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Before its wireless network is even built, Mobilicity has decided to hand over control to Ericsson, a global telecommunications powerhouse responsible for building many of the world's networks.

The new wireless entrant, which is set to launch cellphone service some time this spring, said on Tuesday that it has contracted out its network management to Ericsson, the telecommunications equipment builder, keeping in line with outsourcing non-core tasks to keep cellphone prices low.

"It's the most cost effective option," said Dave Dobbin, Mobilicity's president and chief executive officer, in an interview. "These guys know how to manage networks."

The move, which makes the wireless start-up the first to outsource network management in Canada, essentially takes the day-to-day operation and maintenance of the complicated wireless network and hands it over to Ericsson. The strategy could create significant cost savings for the young company, at a time when Canada's wireless sector is undergoing what could be a tumultuous bout of new competition.

But it may also keep crucial technical knowledge out-of-house, an analyst said, potentially leaving the company at a competitive disadvantage at some point down the road.

Canada's largest providers, such as Rogers Communications Inc. and BCE Inc.'s Bell Mobility, keep their network management in-house, says telecom analyst Greg MacDonald of National Bank Financial Inc. This allows them to manage complicated network traffic, monitor the flow of data through its vast system, and dispatch maintenance crews when things go awry.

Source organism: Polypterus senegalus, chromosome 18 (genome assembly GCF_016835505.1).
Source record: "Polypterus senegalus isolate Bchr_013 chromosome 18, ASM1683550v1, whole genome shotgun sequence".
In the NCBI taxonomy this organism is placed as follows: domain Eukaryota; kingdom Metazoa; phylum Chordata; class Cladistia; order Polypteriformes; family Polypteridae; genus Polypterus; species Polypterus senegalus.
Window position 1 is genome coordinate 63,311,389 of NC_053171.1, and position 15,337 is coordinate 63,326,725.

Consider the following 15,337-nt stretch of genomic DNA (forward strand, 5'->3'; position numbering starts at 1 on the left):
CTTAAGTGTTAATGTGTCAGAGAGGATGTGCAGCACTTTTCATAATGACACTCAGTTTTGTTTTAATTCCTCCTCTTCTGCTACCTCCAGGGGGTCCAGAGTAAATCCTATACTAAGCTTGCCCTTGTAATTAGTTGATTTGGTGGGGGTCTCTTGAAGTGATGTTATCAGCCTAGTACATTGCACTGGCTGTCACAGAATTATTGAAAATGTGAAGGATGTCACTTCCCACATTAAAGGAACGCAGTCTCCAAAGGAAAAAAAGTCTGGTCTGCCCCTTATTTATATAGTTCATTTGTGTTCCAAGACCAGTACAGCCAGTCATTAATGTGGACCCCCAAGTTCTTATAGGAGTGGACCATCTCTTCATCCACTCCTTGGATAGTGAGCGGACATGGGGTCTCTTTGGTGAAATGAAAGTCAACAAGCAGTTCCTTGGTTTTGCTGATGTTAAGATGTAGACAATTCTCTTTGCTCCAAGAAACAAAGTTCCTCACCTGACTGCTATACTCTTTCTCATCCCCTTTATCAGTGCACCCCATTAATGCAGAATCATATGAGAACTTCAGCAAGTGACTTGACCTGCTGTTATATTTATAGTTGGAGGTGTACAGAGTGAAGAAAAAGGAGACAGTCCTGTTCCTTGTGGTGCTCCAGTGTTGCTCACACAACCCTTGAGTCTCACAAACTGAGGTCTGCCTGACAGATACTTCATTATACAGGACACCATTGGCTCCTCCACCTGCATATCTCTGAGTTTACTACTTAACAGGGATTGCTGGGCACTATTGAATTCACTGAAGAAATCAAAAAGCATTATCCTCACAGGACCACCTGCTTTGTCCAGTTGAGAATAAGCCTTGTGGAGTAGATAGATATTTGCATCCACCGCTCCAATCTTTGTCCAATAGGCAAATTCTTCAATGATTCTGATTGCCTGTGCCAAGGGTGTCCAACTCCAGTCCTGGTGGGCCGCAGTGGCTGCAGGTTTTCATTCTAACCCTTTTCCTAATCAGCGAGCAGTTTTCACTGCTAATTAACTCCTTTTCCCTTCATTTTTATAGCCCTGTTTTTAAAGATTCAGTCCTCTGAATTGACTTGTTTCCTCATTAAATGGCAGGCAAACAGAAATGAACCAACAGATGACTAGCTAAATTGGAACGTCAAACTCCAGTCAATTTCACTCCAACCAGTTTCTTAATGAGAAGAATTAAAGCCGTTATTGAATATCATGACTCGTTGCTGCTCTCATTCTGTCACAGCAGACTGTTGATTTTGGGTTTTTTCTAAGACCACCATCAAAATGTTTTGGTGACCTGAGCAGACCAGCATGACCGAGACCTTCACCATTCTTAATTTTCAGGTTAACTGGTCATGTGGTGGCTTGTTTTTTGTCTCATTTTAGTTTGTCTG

For a start-up with no existing infrastructure or personnel, Mobilicity stands to save a lot of cash by partnering with Ericsson. Ronald Gruia, a telecom analyst with Frost & Sullivan, said similar deals worldwide have resulted in savings of as much as 25 per cent for carriers. Last year, the American wireless giant Sprint Nextel Corp. struck a similar deal with Ericsson, which was valued at roughly $5-billion (U.S.) over seven years.

"This is one less headache for Mobilicity," Mr. Gruia said. "There's a lot of complexity in managing a network."

Mr. Gruia said these deals are usually struck by large companies, such as Sprint, which are looking to remove complexity from vast operations. But he added that complexity is also an integral part of the telecommunications business. Managing a wireless network brings a company closer to the ground, he said, and outsourcing network maintenance to another company may result in crucial knowledge being stored out-of-house.

"You're helping these guys learn something that is not going to stay in your house," Mr. Gruia said.

But Mobilicity chief Mr. Dobbin, who has already outsourced customer service and billing systems to a third-party company, said focusing on core competencies such as marketing, sales and distribution would allow the company to keep costs down and be a true low-cost provider.

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